This week’s How I Educate post features Dr. Whitney Johnson, the Director of Education at UHS SoCal Medical Education Consortium. Dr. Johnson spends approximately 50-60% of her shifts with learners which include emergency medicine residents, off-service residents, and medical students. She describes her practice environment as two high-volume community hospitals. Below she shares with us her approach to teaching learners on shift.
Name 3 words that describe a teaching shift with you.
Cerebral, practical, inquisitive.
What delivery methods do use when teaching on shift?
What learning theory best describes your approach to teaching?
Deliberate practice primarily, but also aspects of constructivism and socio-constructivism.
What is one thing (if nothing else) that you hope to instill in those you teach?
Individualized care is the best way to serve our patients/communities. We are all working to improve daily and avoid cook book medicine, anchoring bias, and premature closure that can contribute to healthcare disparities.
How do you balance your flow with on-shift teaching? Does this come at the expense of your documentation?
I care a lot about on-shift teaching so that typically means slowing down my own workflow (likely seeing a few fewer patients to focus on the residents’ growth/learning). It definitely comes at the expense of my documentation but I haven’t found a way to improve that yet.
What is your method for reviewing learners’ notes and how do you provide feedback on documentation?
My review is post-shift. Formal feedback is provided by written surveys, but I also try to follow up with the resident the next day or shift if there are significant areas that need improvement.
Do you feel departmental flow and metrics adversely affect teaching? What is your approach to excelling at both?
It can adversely affect teaching because many of these metrics are behind trends in clinical practice and EM literature. My approach is to acknowledge departmental flow and metrics but also review with the resident any of our own growing EM literature that might provide further insight as to where the standard of care and state of practice is moving.
It can be difficult to sit back and let senior learners struggle what is your approach to not taking over prematurely?
This is very hard for me because I don’t want my residents to feel like I’m leaving them hanging but there is also just as much learning in our struggles as there is in our successes. If it does not compromise patient or staff safety I give them a chance to troubleshoot. Residents also have to be humble enough to know their limitations and when they should reach out for help. It’s a balancing act that I’m still working on. The residents I know well and have worked with I have generally grown aware of their limitations and am comfortable waiting for their nonverbal cues of struggle.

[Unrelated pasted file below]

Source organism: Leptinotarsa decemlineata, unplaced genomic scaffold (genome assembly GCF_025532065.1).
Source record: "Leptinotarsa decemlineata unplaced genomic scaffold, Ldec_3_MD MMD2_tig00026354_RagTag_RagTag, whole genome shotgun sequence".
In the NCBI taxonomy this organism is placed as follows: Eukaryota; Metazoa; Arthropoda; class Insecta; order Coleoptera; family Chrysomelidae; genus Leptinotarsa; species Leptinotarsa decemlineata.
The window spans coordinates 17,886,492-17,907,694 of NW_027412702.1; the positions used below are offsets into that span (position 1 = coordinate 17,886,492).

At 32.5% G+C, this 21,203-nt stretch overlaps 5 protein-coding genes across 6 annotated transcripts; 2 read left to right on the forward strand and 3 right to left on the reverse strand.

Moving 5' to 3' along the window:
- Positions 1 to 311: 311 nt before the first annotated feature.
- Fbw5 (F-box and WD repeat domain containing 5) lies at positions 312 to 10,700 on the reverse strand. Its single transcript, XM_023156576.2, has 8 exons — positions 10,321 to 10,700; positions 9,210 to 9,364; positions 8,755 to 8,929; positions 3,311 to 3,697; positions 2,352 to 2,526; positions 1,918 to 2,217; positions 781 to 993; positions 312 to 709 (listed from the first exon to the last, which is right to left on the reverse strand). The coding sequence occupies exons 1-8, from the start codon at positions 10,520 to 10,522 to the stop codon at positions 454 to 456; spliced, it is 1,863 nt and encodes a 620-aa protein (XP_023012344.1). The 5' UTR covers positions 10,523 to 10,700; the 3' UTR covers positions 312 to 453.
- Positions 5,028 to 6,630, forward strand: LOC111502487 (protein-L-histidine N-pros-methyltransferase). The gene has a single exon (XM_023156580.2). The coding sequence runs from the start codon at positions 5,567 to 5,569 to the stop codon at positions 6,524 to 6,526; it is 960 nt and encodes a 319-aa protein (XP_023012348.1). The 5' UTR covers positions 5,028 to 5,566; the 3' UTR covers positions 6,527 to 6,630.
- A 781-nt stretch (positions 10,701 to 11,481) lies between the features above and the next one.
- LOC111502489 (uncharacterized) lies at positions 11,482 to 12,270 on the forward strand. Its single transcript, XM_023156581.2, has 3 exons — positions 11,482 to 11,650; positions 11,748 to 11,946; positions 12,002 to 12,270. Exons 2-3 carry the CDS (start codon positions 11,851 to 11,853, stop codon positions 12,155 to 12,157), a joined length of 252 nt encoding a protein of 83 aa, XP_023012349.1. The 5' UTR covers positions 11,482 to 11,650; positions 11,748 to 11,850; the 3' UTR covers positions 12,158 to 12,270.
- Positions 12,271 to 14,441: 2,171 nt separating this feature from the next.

Do you start a teaching shift with certain objectives or develop them as a shift unfolds?
I ask the resident what they would like to work on for the given shift and try to look for opportunities to fold that into our day-to-day grind
Do you typically see patients before or after they are presented to you?
For stable patients, I will wait for the resident to present. Any unstable patient or patient an RN has expressed concerns about I will see earlier, often just taking the resident with me
How do you boost morale amongst learners on shift?
I try to encourage clinical autonomy so they feel like the smart physicians they truly are.
How do you provide learners feedback?
Verbal on shift and a more summative written assessment post shift.
What tips would you give a resident or student to excel on their shift?
First, have a goal for each shift for your own personal growth. It will make it more engaging for you as a learner. Second, be a steward of your own education. Don’t expect EM knowledge to be spoon-fed to you by your attendings. Third, don’t be afraid to ask your attending questions about their clinical practice or decisions, in a professional manner. Some residents feel like they have to just order what the attending wants, but know that there is practice variation in our specialty and more than one way to work up a complaint. Consider picking your attending’s brain on what made them choose a given workup or what they saw in the patient that made them change your plan. Bring your own readings and insights into the discussion. Attendings learn from residents just as residents learn from us. Last, have a few go-to resources that you like, and don’t be afraid to pull them up on a shift. No one expects you to remember all the information, but know where to find it on shift.
Are there any resources you use regularly with learners to educate during a shift?
What are your three favorite topics to teach during a shift?
Post-ROSC care, approach to orthopedic imaging, high yield DDx “worst first”.
What techniques do you employ when teaching on shift?
Deliberate practice primarily.
What is your favorite book or article on teaching?